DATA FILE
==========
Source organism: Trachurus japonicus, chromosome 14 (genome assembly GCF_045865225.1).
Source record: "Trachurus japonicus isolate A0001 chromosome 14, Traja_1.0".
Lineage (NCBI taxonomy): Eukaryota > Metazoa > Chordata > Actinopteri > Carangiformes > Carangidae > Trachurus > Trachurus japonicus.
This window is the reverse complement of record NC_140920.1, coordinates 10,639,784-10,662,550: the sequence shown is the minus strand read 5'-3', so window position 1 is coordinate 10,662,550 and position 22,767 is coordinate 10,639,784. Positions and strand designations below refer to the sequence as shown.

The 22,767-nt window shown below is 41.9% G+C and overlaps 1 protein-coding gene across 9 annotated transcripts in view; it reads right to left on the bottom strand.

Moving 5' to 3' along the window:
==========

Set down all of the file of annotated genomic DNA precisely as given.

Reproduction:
Source organism: Trachurus japonicus, chromosome 14 (genome assembly GCF_045865225.1).
Source record: "Trachurus japonicus isolate A0001 chromosome 14, Traja_1.0".
Lineage (NCBI taxonomy): Eukaryota > Metazoa > Chordata > Actinopteri > Carangiformes > Carangidae > Trachurus > Trachurus japonicus.
This window is the reverse complement of record NC_140920.1, coordinates 10,639,784-10,662,550: the sequence shown is the minus strand read 5'-3', so window position 1 is coordinate 10,662,550 and position 22,767 is coordinate 10,639,784. Positions and strand designations below refer to the sequence as shown.

The 22,767-nt window shown below is 41.9% G+C and overlaps 1 protein-coding gene across 9 annotated transcripts in view; it reads right to left on the bottom strand.

Moving 5' to 3' along the window: